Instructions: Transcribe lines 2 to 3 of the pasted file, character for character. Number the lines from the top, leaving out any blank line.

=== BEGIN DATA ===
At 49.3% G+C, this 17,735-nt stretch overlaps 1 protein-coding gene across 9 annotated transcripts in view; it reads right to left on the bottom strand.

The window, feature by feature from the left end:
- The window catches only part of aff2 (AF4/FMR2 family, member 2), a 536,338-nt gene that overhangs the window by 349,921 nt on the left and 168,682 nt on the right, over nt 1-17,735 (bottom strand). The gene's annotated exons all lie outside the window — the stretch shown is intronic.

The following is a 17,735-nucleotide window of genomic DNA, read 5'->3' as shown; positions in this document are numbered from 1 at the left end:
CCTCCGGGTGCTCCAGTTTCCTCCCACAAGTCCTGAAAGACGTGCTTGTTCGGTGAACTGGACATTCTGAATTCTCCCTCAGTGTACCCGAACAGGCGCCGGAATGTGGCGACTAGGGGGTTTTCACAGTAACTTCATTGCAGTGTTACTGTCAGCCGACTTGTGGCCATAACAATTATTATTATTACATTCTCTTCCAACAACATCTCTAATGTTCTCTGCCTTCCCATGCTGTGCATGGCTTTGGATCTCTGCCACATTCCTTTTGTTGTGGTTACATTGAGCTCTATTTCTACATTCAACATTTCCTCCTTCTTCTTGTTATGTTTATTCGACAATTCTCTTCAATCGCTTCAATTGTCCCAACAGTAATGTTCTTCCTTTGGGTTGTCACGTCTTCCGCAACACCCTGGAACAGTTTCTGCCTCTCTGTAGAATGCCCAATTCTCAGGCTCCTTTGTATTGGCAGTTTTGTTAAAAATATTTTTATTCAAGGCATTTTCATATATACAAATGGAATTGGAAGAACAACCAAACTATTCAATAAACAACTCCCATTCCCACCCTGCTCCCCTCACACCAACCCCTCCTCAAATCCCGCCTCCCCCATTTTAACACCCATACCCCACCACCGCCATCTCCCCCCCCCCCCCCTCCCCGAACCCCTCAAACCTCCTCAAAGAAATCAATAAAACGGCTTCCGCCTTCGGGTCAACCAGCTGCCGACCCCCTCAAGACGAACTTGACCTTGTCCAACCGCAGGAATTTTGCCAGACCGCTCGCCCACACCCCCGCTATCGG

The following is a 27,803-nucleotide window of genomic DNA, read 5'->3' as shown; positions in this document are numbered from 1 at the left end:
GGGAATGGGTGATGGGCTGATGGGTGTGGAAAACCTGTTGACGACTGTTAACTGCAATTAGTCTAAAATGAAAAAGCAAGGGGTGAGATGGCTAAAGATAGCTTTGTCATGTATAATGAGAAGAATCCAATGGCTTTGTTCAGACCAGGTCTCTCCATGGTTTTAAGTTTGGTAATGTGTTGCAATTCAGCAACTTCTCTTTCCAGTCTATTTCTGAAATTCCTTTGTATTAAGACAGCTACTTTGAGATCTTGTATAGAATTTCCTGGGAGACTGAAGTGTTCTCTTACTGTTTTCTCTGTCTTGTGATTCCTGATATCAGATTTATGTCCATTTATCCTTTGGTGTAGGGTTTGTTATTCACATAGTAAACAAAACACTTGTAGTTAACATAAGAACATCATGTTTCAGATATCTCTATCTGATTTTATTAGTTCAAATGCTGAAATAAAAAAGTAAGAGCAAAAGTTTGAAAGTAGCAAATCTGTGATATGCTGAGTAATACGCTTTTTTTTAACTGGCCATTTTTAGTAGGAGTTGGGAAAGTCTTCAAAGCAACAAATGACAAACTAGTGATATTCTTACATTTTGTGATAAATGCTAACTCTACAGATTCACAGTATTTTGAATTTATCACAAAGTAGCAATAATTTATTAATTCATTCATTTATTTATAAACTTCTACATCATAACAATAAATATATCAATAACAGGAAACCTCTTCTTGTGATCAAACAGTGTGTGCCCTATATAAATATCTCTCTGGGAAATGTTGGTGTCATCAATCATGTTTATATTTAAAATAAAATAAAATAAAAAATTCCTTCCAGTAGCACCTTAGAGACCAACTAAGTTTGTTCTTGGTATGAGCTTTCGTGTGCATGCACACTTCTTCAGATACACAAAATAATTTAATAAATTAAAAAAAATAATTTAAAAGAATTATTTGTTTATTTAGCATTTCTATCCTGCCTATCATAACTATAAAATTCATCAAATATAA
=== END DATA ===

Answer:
The window, feature by feature from the left end:
- The window catches only part of aff2 (AF4/FMR2 family, member 2), a 536,338-nt gene that overhangs the window by 349,921 nt on the left and 168,682 nt on the right, over nt 1-17,735 (bottom strand). The gene's annotated exons all lie outside the window — the stretch shown is intronic.